2018 Sustainability Report

Material Resources

Reducing waste is good for our business and the environment.

Reducing Waste and Conserving Natural Resources

Waste reduction allows us to streamline costs and send as few materials to landfills as possible. Our environmental management experts are continuously exploring innovations in packaging and waste diversion to reduce operational waste output, increase our recycling footprint and reuse waste to add value to products or create new sources of energy.

We conduct regular plant surveys and waste stream evaluations to identify opportunities for improvement. We are currently establishing an enterprise-wide system to better understand our waste footprint and plan to set targets beyond year-over year improvements on waste reduction in FY2019. These new targets will define zero landfill for our company and a structure for reporting and accountability.

Waste Generation
FY2016 FY2017 FY2018
Waste Generated (million pounds) 2,804 2,980 3,775
Waste to Landfill (million pounds) 287 334 362
Waste Diverted from Landfill (million pounds) 2,517 2,646 3,340
Recycle & Beneficial Reuse* Rate 90% 89% 90%
Landfill Waste Intensity
(pounds landfilled to produce 100 pounds of finished product)
0.94 0.98 1.21
An employee smiles at work

IBP boxes being loaded

Our corrugated boxes are produced from 100 percent renewable material, contain 29.9 percent postconsumer recyclable packaging and are Sustainable Forestry Initiative® (SFI) program-certified.


Our packaging strategy aligns with the five “Rs” – Remove, Reduce, Reuse, Recycle and Renew – and is guided by the recommended packaging metrics and definitions set forth by the Sustainable Packaging Coalition and the Global Packaging Project. Without compromising quality or product protection, our packaging design process prioritizes increasing the use of recyclable and renewable materials, as well as minimizing packaging where possible. We stay abreast of innovations in packaging technology and ways to source renewable packaging materials.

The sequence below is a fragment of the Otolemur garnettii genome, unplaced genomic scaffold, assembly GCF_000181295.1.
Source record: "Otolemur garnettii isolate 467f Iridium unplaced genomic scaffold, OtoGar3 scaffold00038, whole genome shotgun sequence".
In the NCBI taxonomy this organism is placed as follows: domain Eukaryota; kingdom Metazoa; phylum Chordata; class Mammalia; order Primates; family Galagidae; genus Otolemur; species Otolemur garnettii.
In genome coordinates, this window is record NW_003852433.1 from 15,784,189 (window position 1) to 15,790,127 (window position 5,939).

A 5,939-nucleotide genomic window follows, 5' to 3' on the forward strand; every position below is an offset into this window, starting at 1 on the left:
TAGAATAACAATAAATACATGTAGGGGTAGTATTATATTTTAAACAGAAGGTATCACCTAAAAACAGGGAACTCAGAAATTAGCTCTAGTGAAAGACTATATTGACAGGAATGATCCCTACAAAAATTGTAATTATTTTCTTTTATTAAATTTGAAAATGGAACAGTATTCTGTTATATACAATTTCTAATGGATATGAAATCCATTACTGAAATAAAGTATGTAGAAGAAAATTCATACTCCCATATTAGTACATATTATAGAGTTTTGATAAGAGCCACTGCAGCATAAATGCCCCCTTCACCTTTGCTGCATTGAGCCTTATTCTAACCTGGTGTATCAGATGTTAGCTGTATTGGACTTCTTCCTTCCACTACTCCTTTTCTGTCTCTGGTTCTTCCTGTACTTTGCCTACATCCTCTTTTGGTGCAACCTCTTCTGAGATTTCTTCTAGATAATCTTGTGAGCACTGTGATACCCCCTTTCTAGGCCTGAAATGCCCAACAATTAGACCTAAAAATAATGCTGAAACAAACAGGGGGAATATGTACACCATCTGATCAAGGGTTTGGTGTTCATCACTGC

The packaging innovation labs and pilot plants at our Discovery Centers in Springdale, Arkansas, and Downers Grove, Illinois, allow us to be very effective at implementing sustainable packaging solutions. The two facilities enable engineers to conduct extensive testing to optimize final package design and performance. In addition, we leverage the packaging testing capabilities of our strategic packaging suppliers to evaluate new and improved packaging materials and technologies.

In 2018, Tyson joined the American Institute for Packaging and the Environment (AMERIPEN) and the Sustainable Packaging Coalition® (SPC). AMPERIPEN is a leading North American packaging advisory group focused on providing public policymakers with factual packaging information and consequences prior to and during legislative enactments. The SPC is a membership-based collaborative that believes in the power of industry to make packaging more sustainable. Both organizations are focused on the entire supply chain and not just targeted segments.

By eliminating wasted product and inefficient packaging processes, we were able to save nearly $2 million in FY2018. We accomplished this through a redesign of our fresh poultry whole bird packaging bag. We had experienced difficulty in placing the bird in the packaging, occasionally causing the bag to break. This resulted in wasted product, wasted time, additional labor to repackage the birds, wasted money in broken bags and unsalable product. The transition was challenging since the new bag cost more and weighed slightly more. However, due to greater efficiencies and less waste, we were able to realize a net savings of nearly $2 million, eliminate approximately 1.7 million pounds of food waste and 1.8 million bags, increase productivity by 7 percent, and avoid printing plate change costs.

river clean up icon
Pitching in for a Sustainable Future

Earth Day Team Building

Team members around the country pitched in, picked up and dug deep for Earth Day 2018. From tree plantings to river cleanups, we showed our commitment to a more sustainable future for our communities, our company and the world. Projects we took on included:

• Planting trees and shrubs along a stormwater swale to capture sediment and prevent erosion due to rain at our New Holland Complex.

• Sponsoring Lancaster Farmland Trust’s annual Pedal to Preserve bike ride, which supports the Trust’s mission of preserving local farmland.

• Supplying gloves, trash bags and water, as well as team member volunteers, for an Arkansas River cleanup in Finney County.

• Hosting an event with The Nature Conservancy at our Corporate Auditorium to highlight what we’ve accomplished together on waterway conservation.

river clean up day volunteers

Food Waste Reduction

We are committed to seeking out opportunities to eliminate or minimize food waste in our direct operations and supply chain. At numerous touch points within our direct operations, we have established food waste diversion measures.

For example:

  • In our animal processing operations, there is virtually no waste and every part of the animal is used. Not only do we harvest the meat for use in our products, but we use the majority of animal byproducts to create saleable materials like animal feed, biofuels and fertilizer. We also repurpose byproducts for items such as cosmetics, leather, fertilizer and pharmaceutical ingredients.
  • During the packaging process, we optimize packaging to keep food fresh through its intended use-by date and use state-of-the-art food safety techniques that protect shelf life.